• Give your kids permission to yell, kick, scream or do whatever is necessary to get away from someone who has grabbed them and taking them somewhere against their will. “Good” kids may be afraid to scream during a worship service if someone does grab them. Reassure them, they will not get in trouble.
  • Spend lots of quality time with your kids. Predators look for kids who don’t have strong relationships with their parents. They often groom them for months before trying anything. The grooming basically consists of giving the child the attention the child craves but doesn’t receive from parents. Having a strong, healthy relationship with your kids will protect them from most predators who use grooming.
  • Don’t assume you know what a predator looks like or the preferred prey. While men are still the predominate predators, women can be, too. Don’t assume a predator will look ”sleezy” or openly leer at children. The average predator looks like an average person. Likewise don’t assume your child won’t be a potential victim, boys can fall victim to a predator as well as girls and teens as easily as small children.
  • If you have a personal or custody situation where someone might attempt to pick up your child from an environment without your permission, make sure everyone involved is aware. You don’t have to give details, but you should let those who are caring for your child know there is a potential danger to your child and that they should release your child to only you or someone else you approve.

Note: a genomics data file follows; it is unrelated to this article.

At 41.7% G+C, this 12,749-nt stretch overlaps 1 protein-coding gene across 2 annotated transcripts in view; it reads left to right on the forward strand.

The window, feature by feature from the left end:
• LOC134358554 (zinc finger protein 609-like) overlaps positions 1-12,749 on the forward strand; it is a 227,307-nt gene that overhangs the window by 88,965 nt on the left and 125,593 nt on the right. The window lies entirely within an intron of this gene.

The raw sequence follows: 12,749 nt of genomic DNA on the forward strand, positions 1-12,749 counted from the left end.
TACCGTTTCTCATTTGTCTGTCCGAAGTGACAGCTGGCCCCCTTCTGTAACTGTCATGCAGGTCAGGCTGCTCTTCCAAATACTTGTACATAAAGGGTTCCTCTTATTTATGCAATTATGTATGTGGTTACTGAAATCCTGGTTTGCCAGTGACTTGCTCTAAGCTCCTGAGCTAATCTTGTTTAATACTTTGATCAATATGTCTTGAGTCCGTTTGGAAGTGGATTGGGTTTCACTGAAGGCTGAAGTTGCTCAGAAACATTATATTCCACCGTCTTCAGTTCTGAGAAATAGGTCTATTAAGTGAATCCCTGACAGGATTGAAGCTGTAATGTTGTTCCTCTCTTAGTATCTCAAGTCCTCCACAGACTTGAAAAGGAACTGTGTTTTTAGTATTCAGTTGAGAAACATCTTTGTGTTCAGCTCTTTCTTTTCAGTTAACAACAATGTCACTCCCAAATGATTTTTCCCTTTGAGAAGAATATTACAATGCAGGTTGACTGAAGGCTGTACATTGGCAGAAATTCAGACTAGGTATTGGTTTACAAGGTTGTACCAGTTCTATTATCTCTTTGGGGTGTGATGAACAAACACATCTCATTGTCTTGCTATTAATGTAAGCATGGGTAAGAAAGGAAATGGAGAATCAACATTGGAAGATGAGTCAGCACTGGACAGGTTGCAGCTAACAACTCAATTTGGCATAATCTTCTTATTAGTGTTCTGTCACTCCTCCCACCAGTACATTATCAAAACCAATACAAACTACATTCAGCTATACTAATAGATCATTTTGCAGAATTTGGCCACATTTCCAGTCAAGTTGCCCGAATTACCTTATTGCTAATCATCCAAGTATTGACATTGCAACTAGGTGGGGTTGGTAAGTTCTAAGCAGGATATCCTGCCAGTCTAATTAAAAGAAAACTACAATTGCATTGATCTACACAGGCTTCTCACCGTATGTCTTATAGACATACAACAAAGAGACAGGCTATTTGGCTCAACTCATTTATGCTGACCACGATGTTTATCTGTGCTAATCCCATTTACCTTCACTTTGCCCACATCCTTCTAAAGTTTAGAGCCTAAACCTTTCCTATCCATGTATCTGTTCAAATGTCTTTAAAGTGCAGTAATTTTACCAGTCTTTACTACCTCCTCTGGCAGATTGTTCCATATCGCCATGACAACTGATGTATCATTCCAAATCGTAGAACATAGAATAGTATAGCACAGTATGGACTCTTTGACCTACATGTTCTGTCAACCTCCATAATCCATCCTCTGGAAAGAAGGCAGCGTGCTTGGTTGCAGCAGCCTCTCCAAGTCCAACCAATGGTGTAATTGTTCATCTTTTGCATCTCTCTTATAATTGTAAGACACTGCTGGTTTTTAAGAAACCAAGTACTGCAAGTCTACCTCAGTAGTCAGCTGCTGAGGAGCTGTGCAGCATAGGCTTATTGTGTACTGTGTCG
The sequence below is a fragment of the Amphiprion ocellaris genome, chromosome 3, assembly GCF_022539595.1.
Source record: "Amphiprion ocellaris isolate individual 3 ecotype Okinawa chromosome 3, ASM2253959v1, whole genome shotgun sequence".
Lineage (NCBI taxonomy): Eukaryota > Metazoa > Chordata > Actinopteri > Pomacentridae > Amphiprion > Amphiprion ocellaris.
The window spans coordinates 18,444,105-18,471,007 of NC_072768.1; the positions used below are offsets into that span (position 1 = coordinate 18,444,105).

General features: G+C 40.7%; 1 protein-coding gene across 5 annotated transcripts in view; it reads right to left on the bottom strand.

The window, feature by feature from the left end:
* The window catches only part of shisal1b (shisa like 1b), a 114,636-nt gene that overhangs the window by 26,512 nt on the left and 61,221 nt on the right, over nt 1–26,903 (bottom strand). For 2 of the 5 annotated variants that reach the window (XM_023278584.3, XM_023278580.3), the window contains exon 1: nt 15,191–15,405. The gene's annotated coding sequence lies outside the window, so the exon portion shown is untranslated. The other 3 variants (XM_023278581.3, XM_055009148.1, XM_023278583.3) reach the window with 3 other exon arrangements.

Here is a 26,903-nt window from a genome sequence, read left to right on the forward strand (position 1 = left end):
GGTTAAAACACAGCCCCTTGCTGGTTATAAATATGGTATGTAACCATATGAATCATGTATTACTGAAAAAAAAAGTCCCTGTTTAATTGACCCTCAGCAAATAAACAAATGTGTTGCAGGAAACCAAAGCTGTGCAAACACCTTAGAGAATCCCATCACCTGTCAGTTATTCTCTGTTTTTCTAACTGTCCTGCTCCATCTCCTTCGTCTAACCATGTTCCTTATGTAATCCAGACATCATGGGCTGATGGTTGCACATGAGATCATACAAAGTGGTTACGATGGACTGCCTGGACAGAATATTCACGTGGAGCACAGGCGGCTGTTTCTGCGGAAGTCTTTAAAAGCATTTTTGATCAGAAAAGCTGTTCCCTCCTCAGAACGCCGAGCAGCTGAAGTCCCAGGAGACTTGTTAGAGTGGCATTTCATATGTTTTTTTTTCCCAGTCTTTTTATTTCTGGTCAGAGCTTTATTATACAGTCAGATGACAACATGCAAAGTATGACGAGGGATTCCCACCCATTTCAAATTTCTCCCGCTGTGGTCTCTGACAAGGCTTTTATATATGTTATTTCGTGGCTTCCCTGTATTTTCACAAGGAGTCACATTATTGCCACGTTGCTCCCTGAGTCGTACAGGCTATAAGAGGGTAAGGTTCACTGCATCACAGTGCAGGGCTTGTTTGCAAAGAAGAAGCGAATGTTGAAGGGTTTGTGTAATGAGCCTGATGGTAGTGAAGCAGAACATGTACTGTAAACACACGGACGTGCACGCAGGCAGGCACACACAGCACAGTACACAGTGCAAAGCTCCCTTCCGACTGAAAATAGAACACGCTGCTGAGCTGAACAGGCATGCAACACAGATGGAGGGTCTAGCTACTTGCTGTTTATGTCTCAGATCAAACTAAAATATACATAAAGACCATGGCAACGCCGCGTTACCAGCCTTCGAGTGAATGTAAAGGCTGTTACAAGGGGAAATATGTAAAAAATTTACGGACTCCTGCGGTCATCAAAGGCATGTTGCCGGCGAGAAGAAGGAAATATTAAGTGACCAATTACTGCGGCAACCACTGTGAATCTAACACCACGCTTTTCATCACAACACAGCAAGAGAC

• Don’t assume your church is different than any other church when it comes to predators. Predators aren’t only part of one denomination. They can be anywhere and are much more common than most people realize. As our culture begins to attempt to normalize adult sex with children and pornography, the danger will only get worse. Every story I have been told involved a priest/minister, deacon/teacher or trusted ”grandpa” type adult loved by everyone. Take the precautions to protect your kids.

It is sad to think predators are harming children in ministries, but Satan will do anything he can to destroy a church, Christians and even the growing faith of your kids. Don’t give predators a chance to succeed.

Concrete Things You Can Do To Prevent the Next Mass Shooting

As I write this, there has been yet another heart breaking mass shooting. This time it involved an 18 year old killing an entire class of children and their teachers. It has been followed by the usual round of pundits advocating for or against changing gun laws. The reality is that the issues that cultivate people who act out in violent ways are complex and require complex solutions. Since complex solutions require hard work, time and resources, they are ignored in hopes that a quick vote on a law or government money thrown at an issue will resolve it without much effort on our parts. It’s a nice fantasy, but a fantasy all the same. (Laws and government funds may help a little, but they are rarely the entire solution to any problem.)

To stop this from happening again, we all need to do our part. It will take hard work. We will make mistakes along the way and won’t always be successful in our efforts. If any of us refuses to do our part, however, the problems will continue. Exactly what you can do will vary depending upon your situation. Scan through the list below and choose the items where you can make a difference. Fair warning, though. The truth is not easy to read or embrace, but the children in our world need us to be honest so we can actually address some of the core issues involved.